Mayor Michael O’Connor recently reflected on his first two years running the city of Frederick, and he seemed generally pleased with what he has wrought.
Asked by News-Post reporter Colin McGuire to give himself a letter grade for his work thus far, O’Connor said: “I’d give myself a solid B, maybe a B-plus.”
We would be a little less generous in our assessment. And based on the available evidence and the words of the mayor himself, we would give him a grade of Incomplete.
To some extent, any public official being judged in the middle of a first term would be incomplete, but we believe that O’Connor has been moving too slowly to address the real problems facing the city. As a result, he has few real accomplishments to which he was able to point.
Read his answer, when asked how he might raise his grade to an A:
“I think we have to step up our engagement level,” he told our reporter. “There’s more that we can do in terms of engagement with the community. We have to get some of these big projects that have been sitting there in the ground. I think people want to see obvious action. We’ve done a lot of things behind the scenes that I think have made the function of government in the city of Frederick better than it was on the day I came into office, but a lot of that stuff isn’t visible to the community.”
Let’s parse those thoughts. Community engagement is important, but beyond that, people want to see positive achievements from their city government, the “big projects” and the “obvious action” to which O’Connor referred.
We would like to see more done to bring the long-delayed downtown hotel and conference center to reality. We would like to see some “obvious action” on the problem of blight in the city. O’Connor fired the former head of the Community Action Agency, the organization charged with helping the poor and the homeless, but we have yet to hear a clear vision for the future.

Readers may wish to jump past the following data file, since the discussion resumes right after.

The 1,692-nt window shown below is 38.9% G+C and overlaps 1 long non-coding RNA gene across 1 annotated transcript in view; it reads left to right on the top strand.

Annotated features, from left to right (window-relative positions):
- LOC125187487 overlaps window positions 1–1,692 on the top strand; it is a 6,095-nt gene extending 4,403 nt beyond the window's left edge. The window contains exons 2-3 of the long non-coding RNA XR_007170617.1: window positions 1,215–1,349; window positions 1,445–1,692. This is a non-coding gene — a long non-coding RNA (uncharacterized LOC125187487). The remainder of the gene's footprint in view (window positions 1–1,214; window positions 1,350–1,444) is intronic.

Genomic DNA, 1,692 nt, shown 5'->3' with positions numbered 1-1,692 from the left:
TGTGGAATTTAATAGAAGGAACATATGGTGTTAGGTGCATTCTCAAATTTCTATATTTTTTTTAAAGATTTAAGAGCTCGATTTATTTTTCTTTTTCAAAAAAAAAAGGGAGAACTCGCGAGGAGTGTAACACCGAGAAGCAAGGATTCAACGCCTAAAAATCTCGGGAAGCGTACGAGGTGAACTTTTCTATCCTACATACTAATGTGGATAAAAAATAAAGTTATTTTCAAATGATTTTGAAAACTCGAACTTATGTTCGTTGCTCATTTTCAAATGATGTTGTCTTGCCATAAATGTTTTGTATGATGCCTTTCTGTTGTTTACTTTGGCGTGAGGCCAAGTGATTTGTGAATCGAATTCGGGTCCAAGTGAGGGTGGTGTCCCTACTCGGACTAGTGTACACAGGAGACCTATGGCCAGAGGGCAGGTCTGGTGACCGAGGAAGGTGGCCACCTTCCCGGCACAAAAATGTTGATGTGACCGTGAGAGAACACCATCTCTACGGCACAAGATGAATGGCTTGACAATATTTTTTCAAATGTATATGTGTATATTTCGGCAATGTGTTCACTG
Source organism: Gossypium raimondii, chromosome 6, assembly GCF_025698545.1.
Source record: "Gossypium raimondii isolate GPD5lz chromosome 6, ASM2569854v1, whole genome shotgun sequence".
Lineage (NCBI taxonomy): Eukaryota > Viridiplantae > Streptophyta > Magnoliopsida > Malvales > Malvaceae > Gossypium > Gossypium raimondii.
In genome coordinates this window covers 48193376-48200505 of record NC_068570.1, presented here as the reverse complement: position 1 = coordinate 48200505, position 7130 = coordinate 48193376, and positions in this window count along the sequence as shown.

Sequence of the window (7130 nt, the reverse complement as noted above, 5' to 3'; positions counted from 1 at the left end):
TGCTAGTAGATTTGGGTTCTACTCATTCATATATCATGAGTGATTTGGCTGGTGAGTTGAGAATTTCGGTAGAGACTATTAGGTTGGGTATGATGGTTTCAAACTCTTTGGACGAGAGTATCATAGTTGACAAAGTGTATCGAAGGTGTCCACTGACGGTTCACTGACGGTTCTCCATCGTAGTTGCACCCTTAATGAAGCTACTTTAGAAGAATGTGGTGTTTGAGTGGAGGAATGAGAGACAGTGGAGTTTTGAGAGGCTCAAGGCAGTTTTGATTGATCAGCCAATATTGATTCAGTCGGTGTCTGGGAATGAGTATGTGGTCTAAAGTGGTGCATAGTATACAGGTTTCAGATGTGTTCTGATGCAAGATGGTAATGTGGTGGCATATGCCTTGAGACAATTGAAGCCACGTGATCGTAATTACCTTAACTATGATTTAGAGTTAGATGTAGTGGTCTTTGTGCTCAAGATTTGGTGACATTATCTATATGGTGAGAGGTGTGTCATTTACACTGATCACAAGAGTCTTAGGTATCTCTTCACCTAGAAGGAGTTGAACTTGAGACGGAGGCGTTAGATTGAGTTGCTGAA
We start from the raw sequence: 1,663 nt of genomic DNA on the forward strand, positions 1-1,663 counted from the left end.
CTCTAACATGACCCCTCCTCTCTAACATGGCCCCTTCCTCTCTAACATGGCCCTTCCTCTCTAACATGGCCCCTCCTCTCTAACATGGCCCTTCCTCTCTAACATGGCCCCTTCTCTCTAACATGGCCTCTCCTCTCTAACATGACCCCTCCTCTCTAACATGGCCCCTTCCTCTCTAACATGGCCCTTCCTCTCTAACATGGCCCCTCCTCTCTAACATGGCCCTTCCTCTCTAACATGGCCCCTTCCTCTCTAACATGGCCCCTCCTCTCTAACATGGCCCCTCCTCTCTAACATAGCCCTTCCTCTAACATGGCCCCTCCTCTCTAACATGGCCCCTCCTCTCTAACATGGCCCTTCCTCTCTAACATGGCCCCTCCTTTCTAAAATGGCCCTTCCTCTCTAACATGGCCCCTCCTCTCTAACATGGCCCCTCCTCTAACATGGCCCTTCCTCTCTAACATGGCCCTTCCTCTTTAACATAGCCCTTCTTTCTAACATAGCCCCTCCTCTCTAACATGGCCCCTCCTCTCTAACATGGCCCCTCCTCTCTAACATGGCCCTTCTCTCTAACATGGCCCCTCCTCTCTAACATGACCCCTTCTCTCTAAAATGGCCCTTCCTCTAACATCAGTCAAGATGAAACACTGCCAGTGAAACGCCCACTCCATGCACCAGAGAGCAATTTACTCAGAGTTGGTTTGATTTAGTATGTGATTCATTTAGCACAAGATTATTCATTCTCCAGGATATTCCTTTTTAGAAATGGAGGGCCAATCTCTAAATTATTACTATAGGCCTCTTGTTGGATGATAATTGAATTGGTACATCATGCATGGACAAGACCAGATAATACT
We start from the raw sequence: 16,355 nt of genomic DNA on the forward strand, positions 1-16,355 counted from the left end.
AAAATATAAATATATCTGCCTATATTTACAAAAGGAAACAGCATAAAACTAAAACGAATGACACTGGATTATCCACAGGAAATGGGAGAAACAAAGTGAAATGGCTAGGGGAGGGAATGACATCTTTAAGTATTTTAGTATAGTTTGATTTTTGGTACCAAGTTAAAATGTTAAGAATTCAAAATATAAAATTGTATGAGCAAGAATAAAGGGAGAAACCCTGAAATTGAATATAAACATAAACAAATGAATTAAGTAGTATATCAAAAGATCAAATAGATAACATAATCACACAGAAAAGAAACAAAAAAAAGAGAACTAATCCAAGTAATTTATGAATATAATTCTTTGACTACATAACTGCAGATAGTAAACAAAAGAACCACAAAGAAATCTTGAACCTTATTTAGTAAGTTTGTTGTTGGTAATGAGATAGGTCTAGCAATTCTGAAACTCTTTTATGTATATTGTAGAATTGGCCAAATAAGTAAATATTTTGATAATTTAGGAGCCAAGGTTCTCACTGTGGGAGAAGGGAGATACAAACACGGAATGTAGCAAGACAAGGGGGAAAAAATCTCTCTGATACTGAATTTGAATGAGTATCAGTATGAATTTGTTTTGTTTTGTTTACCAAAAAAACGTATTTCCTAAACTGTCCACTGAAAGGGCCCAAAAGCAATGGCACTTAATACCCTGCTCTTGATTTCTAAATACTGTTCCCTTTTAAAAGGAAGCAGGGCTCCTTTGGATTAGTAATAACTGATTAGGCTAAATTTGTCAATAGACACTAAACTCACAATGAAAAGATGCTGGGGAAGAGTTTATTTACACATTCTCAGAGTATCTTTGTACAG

The mayor has said the right things about these issues, but his first two years have not produced much action.
On the hotel project, O’Connor had to concede that he has been unable to move Gov. Larry Hogan and local Republican legislators to support the project, and added “we’re working to find another path,” behind the scenes.
On blighted properties, the major said: “Slowly but surely, we’re beginning to see some longtime vacant properties begin to get occupancy. We also have some that continue to frustrate me, which is why we took the time to define what long-term vacancy is.”
Slowly but surely is not enough of a pace when it comes to this critical issue. For many residents, blight has become similar to the weather: Everyone talks about it but no one does anything about it. Deadlines come and go, and still the former Asiana restaurant site on North Market Street sits like a giant decayed tooth marring the smile of downtown.
What seems to be missing to us in the O’Connor administration is a sense of urgency to solve the problems we have been addressing. The mayor has said he intends to seek re-election in 2022. If he does, he is going to need achievements and real victories, not just plans and discussions, hopes and dreams.
At the end of the interview, in a self-revealing moment, the mayor touched on a personality trait that may be hindering him.
“I’ve always been a thoughtful person, and I think that can be problematic at times because sometimes what you need to do is act,” he told our reporter. “You don’t need to think, you need to do things, and that works against type for me.”
Mayor O’Connor has less than two years to overcome his reluctance and become a mayor of action. Already it is plain that he will be challenged in the next election, both by candidates from his own Democratic Party and Republicans. If he wants another term, he needs to get going.